Sentence Outline Working Title: Understanding the Relationship Between Party Affiliation and Approaches

Sentence Outline

Working Title: Understanding the Relationship Between Party Affiliation and Approaches to Medical Aid in Dying (MAD)

1. Introduction

Medical aid in dying (MAD) has been a topic of debate for many years. The United States is politically divided into two major political parties, Democratic and Republican. Both parties have opposite views on MAD that affects terminally ill people. Since Congress has left the decision to states, it is important to express why MAD is important and why the Democratic party protects the right to die, while the Republican party opposes it. To illustrate the debates, the research presented will come from Oregon, a state that protects the right to die, and Texas, a republican state that is against the right to die.

2. Body Section 1 – Informative Overview of Topic

Paragraph 1 — Topic background and history — There is a long history of party affiliation associated with notions of assisted suicide in the United States.

Paragraph 2 — Introduce the politicization and partisanship of MAD — While Republicans generally tend to vote against the notion of assisted suicide, Democrats usually have more progressive ideas about it.

Paragraph 3 — Controversy of Assisted Suicide — Assisted suicide is controversial for the same reasons that abortion is, and as a result, the same party views affect it in the same way that they affect abortion.

2. Body Section 2 – Understanding the Partisanship Influencing MAD

A. Paragraph 1 — Identifying political views in both Democratic and Republican States — Although some progressive states have attempted to experiment with MAD, there is still a large amount of pushback from more conservative political circles.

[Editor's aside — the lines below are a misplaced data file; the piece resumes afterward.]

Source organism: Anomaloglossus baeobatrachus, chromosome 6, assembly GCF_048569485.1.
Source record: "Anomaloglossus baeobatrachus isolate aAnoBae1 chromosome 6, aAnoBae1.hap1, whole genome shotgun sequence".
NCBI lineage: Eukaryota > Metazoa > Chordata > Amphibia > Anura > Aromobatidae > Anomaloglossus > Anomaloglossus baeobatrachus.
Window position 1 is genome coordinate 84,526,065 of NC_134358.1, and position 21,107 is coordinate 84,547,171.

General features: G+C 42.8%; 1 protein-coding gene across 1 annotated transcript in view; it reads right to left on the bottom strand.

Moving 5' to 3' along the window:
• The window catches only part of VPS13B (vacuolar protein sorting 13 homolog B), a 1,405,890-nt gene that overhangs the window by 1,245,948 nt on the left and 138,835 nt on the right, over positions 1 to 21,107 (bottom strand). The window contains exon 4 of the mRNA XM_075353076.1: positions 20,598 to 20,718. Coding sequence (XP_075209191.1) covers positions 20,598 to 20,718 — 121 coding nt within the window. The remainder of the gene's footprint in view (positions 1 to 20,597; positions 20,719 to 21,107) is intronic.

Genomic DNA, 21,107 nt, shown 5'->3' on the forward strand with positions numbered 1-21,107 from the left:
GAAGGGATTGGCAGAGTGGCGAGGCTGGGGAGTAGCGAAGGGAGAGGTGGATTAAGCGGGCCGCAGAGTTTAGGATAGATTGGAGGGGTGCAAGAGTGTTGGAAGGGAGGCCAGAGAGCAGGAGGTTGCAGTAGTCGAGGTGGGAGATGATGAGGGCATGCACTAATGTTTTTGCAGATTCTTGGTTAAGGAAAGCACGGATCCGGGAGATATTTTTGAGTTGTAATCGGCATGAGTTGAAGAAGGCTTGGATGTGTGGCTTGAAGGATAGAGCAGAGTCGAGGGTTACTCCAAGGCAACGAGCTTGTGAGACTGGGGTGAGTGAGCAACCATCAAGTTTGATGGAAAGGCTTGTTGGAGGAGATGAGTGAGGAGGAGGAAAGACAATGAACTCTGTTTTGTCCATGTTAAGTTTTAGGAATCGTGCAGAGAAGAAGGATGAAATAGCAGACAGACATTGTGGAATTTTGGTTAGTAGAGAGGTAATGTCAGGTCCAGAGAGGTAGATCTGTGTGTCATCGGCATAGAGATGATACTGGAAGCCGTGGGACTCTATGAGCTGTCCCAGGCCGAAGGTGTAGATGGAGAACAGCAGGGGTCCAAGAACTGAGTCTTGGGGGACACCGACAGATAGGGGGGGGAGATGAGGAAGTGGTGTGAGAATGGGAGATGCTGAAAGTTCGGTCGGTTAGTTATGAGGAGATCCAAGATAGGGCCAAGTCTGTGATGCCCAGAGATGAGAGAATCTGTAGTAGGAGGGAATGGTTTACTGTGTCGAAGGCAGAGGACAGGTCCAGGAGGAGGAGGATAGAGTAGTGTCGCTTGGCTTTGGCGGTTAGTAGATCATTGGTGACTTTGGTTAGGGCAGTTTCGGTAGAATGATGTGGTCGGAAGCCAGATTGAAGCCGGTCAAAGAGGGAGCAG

B. Paragraph 2 — Examining data from Texas and Oregon on MAD — While Texas is a more conservative state that is opposed to the notion of MAD, Oregon is a more democratic state that has experimented with the idea more liberally. Data shows that Oregon’s experimentation with MAD has been largely successful and positive.

C. Paragraph 3 — How can partisanship be reconciled — MAD has received mixed responses depending on the notion of partisanship. It is argued that, in the future, partisanship can be negotiated through inter-party discussions and an emphasis on the need for specificity when interacting with things like MAD.

3. Body Section 3 — Critique of existing opposing views

A. Paragraph 1 — There are several opposing views which argue that Oregon’s experimentation with MAD has been unsuccessful, and these are generally motivated by party-affiliation rhetoric which this paragraph will aim to discuss.

B. Paragraph 2 — Examining the international successes of assisted suicide — Different countries outside of the United States often approach notions such as MAD. Although evidence shows that in these countries there is an amount of debate and controversy, it is no way similar to the partisan forms of controversy prevalent in the United States.

C. Paragraph 3 — The future of MAD in Oregon — Future experimentations with MAD in Oregon may continue to shed light on the falsehood of existing criticisms. This does not mean that there is an undeniable need for development and growth within this area, and especially concerning the legal elements.

4. Body Section 4 — Assessment of the relationship between controversial topics and partisanship

A. Paragraph 1 – Why do topics become highly controversialized in the United States depending on party affiliation — It is argued that the United States’ high levels of partisanship stem from its two-party political system, as well as several other reasons.

5. Conclusion

Controversialized topics in medicine prevent scientific development in the United States, due to intense forms of politicization and partisanship. The legal and sociopolitical development of scientific discovery often lags behind many other developed nations because of this controversy. Nevertheless, MAD shows positive results, albeit greatly affected by party affiliation.